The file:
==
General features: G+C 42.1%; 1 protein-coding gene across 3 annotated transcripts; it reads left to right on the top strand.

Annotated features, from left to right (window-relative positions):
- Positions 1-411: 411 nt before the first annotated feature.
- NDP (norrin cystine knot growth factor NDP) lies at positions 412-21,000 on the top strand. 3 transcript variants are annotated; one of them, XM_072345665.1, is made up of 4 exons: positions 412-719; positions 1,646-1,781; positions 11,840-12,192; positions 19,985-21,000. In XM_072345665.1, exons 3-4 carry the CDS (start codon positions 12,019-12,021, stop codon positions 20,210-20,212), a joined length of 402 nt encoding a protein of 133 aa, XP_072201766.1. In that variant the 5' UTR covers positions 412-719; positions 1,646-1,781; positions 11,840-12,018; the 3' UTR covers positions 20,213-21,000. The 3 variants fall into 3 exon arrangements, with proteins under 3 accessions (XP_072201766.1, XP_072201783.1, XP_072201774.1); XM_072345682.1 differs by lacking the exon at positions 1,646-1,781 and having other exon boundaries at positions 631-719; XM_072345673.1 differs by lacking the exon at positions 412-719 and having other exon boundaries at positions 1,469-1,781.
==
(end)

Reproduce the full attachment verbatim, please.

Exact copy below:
General features: G+C 42.1%; 1 protein-coding gene across 3 annotated transcripts; it reads left to right on the top strand.

Annotated features, from left to right (window-relative positions):
- Positions 1-411: 411 nt before the first annotated feature.
- NDP (norrin cystine knot growth factor NDP) lies at positions 412-21,000 on the top strand. 3 transcript variants are annotated; one of them, XM_072345665.1, is made up of 4 exons: positions 412-719; positions 1,646-1,781; positions 11,840-12,192; positions 19,985-21,000. In XM_072345665.1, exons 3-4 carry the CDS (start codon positions 12,019-12,021, stop codon positions 20,210-20,212), a joined length of 402 nt encoding a protein of 133 aa, XP_072201766.1. In that variant the 5' UTR covers positions 412-719; positions 1,646-1,781; positions 11,840-12,018; the 3' UTR covers positions 20,213-21,000. The 3 variants fall into 3 exon arrangements, with proteins under 3 accessions (XP_072201766.1, XP_072201783.1, XP_072201774.1); XM_072345682.1 differs by lacking the exon at positions 1,646-1,781 and having other exon boundaries at positions 631-719; XM_072345673.1 differs by lacking the exon at positions 412-719 and having other exon boundaries at positions 1,469-1,781.